Independent films lead movies on DVD and Blu-ray this week
Posted October 9, 2016
New independent movies lead titles released on DVD and Blu-ray this week.
“My Many Sons” (Well Go, 2016, not rated/PG, Lipscomb University commercial, trailer). Judge Reinhold (still best known for his roles in the “Beverly Hills Cop” and “Santa Clause” movies) stars in this uplifting family film as real-life college basketball coach Don Meyer, a legendary figure whose career was almost cut short by a near-fatal car crash.
Meyer had a leg amputated as a result of the accident and during surgery doctors discovered cancer. This led to his being wheelchair-bound, but he went back to coaching and eventually earned the record for the most wins in college basketball history.
“Being Canadian” (Candy Factory, 2016). This is a comic documentary of Canadian pride as comedy writer Rob Cohen, who lives and works in the United States, visits with celebrity Canadians and others about his homeland. On hand are Michael J. Fox, Alex Trebek, William Shatner, Dan Aykroyd, Martin Short, Mike Myers, Cobie Smulders, Alanis Morissette and many more.
“Amazonia” (Lionsgate, 2016, G, featurette, “Miniscule” episodes). Following a plane crash, a domesticated capuchin monkey must learn to survive in the Amazon jungle in this mix of a fictional story with a wildlife documentary, narrated by Martin Sheen.
“Kingsglaive: Final Fantasy XV” (Sony, 2016, PG-13, featurettes). The land of Lucis receives magic and power from a sacred crystal, but an enemy empire, Niflheim, is threatening to steal it, so the king commands an elite force of soldiers to weigh in. This Japanese computer-animated fantasy based on a video game mixes the medieval with the futuristic. The voice cast includes Sean Bean, Aaron Paul and Lena Headey.
“Complete Unknown” (Sony, 2016, R for language, audio commentary). This is an intriguing film noir about a married man (Michael Shannon) celebrating his birthday when he’s surprised to see that a friend’s guest is his old flame (Rachel Weisz). He approaches her but she says he’s mistaken and soon leaves. So he pursues her, only to discover that in the 15 years since they were together she has changed her name and occupation several times — and she suggests that he can do the same. Kathy Bates and Danny Glover have supporting roles.
“Into the Forest” (Lionsgate, 2016; R for violence, language, sex, nudity; audio commentary, featurette). This overly familiar dystopian thriller has a continent-wide power outage causing people to go rogue, with the focus on two sisters (Ellen Page, Evan Rachel Wood) who struggle to survive in their remote home in the woods. It is illogical and distasteful.
“The Purge: Election Year” (Universal, 2016, R with violence and language, deleted scenes, featurettes). This is the third in the “Purge” horror franchise about a dystopian future where the United States allows an annual 12-hour period when all crime, including murder, is legal. Here, a presidential candidate (Elizabeth Mitchell) and her head of security (Frank Grillo) unexpectedly find themselves on the streets of Washington, D.C., during the Purge.
“Mike and Dave Need Wedding Dates” (Fox, 2016; R for sex, language, drugs, nudity; deleted/extended scenes, audio commentary, featurettes, bloopers, photo gallery). This is another sleazy comedy, this time about two hard-partying brothers (Zac Efron, Adam Devine) told by their parents they can only attend their sister’s wedding if they bring sober, sane dates. They find two women (Anna Kendrick, Aubrey Plaza) they think fit the bill, but who prove to be raunchier and crazier than they are.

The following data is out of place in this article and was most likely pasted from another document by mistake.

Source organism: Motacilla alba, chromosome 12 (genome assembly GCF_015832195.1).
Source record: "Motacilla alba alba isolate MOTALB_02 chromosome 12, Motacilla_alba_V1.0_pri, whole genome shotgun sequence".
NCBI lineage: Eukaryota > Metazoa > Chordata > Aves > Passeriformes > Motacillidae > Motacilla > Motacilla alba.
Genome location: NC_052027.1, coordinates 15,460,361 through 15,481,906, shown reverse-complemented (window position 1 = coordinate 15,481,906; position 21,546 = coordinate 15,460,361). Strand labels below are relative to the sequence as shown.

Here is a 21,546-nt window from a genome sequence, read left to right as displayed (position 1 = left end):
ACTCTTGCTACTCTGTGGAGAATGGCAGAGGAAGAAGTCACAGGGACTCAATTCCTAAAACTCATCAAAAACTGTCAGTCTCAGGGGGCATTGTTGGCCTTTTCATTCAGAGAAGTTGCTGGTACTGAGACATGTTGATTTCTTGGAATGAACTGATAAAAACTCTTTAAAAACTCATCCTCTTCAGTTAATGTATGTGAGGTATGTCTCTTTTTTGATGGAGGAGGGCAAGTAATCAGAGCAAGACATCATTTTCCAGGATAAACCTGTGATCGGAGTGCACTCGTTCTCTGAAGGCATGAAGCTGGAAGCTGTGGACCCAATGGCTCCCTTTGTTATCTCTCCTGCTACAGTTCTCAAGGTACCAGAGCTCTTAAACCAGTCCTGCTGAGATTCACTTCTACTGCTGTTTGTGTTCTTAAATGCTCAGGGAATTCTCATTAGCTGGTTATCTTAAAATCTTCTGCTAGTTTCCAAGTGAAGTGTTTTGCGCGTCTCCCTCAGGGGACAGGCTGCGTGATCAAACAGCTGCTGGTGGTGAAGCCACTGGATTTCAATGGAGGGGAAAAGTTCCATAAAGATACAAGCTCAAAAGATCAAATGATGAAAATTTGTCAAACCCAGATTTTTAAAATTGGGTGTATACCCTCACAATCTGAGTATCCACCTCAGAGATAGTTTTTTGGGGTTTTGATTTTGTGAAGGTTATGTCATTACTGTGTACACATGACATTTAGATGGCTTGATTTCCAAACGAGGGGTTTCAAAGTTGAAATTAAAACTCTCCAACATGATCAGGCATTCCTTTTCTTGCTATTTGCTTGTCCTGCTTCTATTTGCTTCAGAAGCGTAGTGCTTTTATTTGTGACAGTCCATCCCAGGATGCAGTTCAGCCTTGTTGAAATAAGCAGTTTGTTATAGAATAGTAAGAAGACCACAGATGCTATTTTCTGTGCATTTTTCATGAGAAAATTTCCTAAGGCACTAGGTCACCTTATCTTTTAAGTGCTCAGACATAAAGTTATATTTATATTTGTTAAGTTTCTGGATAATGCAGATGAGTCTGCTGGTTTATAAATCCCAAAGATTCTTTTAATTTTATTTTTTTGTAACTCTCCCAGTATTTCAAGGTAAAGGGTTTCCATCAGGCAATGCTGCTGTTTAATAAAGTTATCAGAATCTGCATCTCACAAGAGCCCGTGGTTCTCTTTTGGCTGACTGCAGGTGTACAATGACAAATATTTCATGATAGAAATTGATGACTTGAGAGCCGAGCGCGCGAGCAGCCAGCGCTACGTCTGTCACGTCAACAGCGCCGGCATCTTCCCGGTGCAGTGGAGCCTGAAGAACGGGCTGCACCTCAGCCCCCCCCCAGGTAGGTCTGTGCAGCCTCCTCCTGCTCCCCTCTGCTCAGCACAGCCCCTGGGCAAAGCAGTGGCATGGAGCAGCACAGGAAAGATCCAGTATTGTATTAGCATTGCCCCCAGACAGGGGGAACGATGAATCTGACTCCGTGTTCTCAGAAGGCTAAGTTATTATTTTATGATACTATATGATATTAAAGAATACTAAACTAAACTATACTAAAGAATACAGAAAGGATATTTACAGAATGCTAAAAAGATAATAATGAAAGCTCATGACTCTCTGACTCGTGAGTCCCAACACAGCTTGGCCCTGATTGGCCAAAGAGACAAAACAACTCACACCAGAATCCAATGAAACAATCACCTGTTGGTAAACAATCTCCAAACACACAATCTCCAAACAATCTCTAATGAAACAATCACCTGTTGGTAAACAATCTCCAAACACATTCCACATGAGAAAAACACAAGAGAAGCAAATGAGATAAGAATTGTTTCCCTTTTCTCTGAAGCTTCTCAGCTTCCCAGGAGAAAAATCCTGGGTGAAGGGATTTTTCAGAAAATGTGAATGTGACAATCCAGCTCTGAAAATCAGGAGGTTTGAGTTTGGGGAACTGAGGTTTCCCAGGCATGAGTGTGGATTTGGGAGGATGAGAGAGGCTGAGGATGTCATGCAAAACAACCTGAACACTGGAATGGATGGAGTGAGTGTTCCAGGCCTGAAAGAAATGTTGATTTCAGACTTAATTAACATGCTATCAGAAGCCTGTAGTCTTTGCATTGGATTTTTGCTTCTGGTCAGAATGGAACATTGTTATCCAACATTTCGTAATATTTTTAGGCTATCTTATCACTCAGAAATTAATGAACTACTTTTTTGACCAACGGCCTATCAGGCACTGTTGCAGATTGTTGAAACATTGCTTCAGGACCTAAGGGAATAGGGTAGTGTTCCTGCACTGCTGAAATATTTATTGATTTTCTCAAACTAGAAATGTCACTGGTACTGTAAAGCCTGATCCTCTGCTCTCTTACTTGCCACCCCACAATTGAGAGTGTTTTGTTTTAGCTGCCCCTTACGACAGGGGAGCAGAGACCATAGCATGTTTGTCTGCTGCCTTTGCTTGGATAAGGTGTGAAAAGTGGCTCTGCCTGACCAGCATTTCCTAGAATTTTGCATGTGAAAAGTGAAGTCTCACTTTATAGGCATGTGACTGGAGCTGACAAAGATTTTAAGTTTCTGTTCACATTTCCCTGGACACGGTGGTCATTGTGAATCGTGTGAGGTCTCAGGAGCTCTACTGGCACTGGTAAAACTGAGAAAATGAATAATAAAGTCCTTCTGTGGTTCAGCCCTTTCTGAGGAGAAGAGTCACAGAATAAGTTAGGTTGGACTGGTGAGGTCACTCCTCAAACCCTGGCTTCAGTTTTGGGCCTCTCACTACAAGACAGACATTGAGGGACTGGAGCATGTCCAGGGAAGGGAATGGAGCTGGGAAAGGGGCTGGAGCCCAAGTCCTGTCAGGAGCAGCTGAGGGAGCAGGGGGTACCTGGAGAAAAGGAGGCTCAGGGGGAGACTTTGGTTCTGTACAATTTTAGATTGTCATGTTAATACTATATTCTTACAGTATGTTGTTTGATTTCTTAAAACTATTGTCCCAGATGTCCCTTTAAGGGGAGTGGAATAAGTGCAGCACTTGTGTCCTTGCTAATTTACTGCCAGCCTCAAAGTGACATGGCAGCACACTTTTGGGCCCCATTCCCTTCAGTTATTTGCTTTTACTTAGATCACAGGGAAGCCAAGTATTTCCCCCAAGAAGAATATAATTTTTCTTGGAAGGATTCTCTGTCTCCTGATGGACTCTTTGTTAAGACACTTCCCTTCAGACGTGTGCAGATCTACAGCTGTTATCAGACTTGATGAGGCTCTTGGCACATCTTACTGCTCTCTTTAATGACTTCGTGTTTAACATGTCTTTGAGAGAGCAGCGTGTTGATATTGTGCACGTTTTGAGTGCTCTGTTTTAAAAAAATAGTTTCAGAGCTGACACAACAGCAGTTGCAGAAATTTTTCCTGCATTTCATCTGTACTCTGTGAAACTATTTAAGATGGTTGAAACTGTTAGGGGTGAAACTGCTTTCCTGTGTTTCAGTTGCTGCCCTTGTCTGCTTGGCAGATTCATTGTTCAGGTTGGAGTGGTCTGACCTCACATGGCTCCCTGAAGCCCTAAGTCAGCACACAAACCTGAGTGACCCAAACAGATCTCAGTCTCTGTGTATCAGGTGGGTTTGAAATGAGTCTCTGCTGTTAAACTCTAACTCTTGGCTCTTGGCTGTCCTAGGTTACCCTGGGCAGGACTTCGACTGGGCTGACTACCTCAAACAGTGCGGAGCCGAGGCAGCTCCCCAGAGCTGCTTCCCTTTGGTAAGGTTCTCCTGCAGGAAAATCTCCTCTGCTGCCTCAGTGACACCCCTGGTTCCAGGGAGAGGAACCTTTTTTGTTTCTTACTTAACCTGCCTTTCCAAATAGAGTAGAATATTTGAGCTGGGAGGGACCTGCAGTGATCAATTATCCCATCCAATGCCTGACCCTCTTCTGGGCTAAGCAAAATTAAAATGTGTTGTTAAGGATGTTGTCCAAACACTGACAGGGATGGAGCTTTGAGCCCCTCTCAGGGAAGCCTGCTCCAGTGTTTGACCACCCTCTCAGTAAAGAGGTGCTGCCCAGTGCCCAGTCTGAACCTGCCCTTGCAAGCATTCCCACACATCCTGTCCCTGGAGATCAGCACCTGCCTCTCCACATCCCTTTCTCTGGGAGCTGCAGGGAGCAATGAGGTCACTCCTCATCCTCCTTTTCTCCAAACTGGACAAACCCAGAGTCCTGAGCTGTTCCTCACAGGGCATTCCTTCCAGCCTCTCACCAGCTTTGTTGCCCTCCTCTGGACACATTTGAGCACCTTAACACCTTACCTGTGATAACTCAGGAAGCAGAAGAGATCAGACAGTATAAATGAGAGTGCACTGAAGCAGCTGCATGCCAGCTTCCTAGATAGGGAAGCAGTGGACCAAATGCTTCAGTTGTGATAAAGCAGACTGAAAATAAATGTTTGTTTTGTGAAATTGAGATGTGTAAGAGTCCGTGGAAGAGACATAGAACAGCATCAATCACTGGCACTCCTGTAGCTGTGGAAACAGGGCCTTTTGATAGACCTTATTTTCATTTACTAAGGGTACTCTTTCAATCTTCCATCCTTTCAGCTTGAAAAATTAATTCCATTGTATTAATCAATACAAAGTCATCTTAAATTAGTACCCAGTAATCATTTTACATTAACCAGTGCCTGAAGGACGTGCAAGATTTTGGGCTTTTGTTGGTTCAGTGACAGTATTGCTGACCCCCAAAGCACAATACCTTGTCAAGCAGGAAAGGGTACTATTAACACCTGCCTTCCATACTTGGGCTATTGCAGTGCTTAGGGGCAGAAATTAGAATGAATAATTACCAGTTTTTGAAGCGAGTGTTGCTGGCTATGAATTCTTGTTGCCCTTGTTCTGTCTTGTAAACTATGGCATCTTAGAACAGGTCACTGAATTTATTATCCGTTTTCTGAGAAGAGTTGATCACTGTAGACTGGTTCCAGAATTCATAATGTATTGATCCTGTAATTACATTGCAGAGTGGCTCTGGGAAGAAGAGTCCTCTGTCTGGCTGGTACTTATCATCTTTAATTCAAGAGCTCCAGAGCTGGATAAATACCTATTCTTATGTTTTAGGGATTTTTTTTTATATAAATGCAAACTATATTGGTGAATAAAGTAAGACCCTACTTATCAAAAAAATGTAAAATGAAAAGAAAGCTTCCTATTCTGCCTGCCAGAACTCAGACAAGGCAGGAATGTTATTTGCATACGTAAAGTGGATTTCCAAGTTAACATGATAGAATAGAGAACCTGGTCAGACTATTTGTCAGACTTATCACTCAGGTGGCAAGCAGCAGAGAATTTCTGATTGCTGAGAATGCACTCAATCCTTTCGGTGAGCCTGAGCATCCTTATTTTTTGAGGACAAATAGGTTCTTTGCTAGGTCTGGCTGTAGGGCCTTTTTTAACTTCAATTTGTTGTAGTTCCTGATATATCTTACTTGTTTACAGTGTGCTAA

“Swiss Army Man” (Lionsgate, 2016, R for language and sex, deleted scenes, audio commentary, featurettes). A man (Paul Dano) stranded on a deserted island and about to commit suicide comes across a corpse (Daniel Radcliffe) that has washed ashore — a corpse that can speak and displays supernatural abilities. Is it all to be taken literally or as a nightmarish descent into madness?
“The Wailing” (Well Go, 2016; not rated/probable R for violence, language, sex, nudity; in Korean with English subtitles, featurettes, trailer). This is a Korean supernatural thriller about hysteria gripping a small rural village when locals suddenly and mysteriously become violent, savagely attacking their neighbors, an event that coincides with the appearance of a Japanese stranger.
“The Demolisher” (Dark Sky, 2016, not rated/probable R for violence and language, deleted scenes, featurettes, trailer). After a policewoman is assaulted by a gang and left disabled, her cable-repairman husband gets revenge by donning riot gear and taking to the streets to kill bad guys. This Canadian effort is a throwback to 1970s and ’80s “Death Wish”-style vigilante flicks.
“The Last King” (Magnet, 2016, R for violence and sex, in Norwegian with English subtitles or dubbed in English, featurette, music video, trailer). This Norwegian action film set against a civil war in the Middle Ages, and supposedly a true story, depicts the dying Norwegian king revealing he has a son born in secret who needs to be protected from those who seek to end his bloodline.
“6 Plots” (Lionsgate, 2016; R for language, violence, drugs, featurette, trailers). This Australian slasher flick is a “Saw” wannabe as a teenage girl is awakened by a phone message explaining that six of her friends have been abducted and buried in boxes around the city, and there will be live internet video streams of their gruesome deaths unless she can find them first.
Chris Hicks is the author of "Has Hollywood Lost Its Mind? A Parent’s Guide to Movie Ratings." He also writes at www.hicksflicks.com and can be contacted at firstname.lastname@example.org.